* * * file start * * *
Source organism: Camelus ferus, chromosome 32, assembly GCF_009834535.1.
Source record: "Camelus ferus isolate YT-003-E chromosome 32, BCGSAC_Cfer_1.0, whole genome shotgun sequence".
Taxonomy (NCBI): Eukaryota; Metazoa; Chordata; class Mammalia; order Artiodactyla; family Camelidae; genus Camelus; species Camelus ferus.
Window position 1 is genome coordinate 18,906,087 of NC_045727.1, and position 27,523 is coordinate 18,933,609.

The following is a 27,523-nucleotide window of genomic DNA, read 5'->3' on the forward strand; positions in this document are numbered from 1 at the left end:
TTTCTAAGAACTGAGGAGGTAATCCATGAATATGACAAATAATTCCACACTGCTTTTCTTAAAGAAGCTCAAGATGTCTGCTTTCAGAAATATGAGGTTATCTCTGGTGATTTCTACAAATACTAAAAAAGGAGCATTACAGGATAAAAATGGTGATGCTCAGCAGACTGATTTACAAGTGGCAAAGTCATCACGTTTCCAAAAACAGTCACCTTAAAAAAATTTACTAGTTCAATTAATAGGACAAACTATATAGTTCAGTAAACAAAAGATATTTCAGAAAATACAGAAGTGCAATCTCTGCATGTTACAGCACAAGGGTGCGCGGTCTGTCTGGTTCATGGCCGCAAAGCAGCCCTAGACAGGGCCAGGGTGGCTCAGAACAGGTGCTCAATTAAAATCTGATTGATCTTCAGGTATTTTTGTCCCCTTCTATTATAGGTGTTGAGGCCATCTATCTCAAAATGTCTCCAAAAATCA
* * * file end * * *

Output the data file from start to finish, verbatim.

Source organism: Camelus ferus, chromosome 32, assembly GCF_009834535.1.
Source record: "Camelus ferus isolate YT-003-E chromosome 32, BCGSAC_Cfer_1.0, whole genome shotgun sequence".
Taxonomy (NCBI): Eukaryota; Metazoa; Chordata; class Mammalia; order Artiodactyla; family Camelidae; genus Camelus; species Camelus ferus.
Window position 1 is genome coordinate 18,906,087 of NC_045727.1, and position 27,523 is coordinate 18,933,609.

The following is a 27,523-nucleotide window of genomic DNA, read 5'->3' on the forward strand; positions in this document are numbered from 1 at the left end:
TTTCTAAGAACTGAGGAGGTAATCCATGAATATGACAAATAATTCCACACTGCTTTTCTTAAAGAAGCTCAAGATGTCTGCTTTCAGAAATATGAGGTTATCTCTGGTGATTTCTACAAATACTAAAAAAGGAGCATTACAGGATAAAAATGGTGATGCTCAGCAGACTGATTTACAAGTGGCAAAGTCATCACGTTTCCAAAAACAGTCACCTTAAAAAAATTTACTAGTTCAATTAATAGGACAAACTATATAGTTCAGTAAACAAAAGATATTTCAGAAAATACAGAAGTGCAATCTCTGCATGTTACAGCACAAGGGTGCGCGGTCTGTCTGGTTCATGGCCGCAAAGCAGCCCTAGACAGGGCCAGGGTGGCTCAGAACAGGTGCTCAATTAAAATCTGATTGATCTTCAGGTATTTTTGTCCCCTTCTATTATAGGTGTTGAGGCCATCTATCTCAAAATGTCTCCAAAAATCA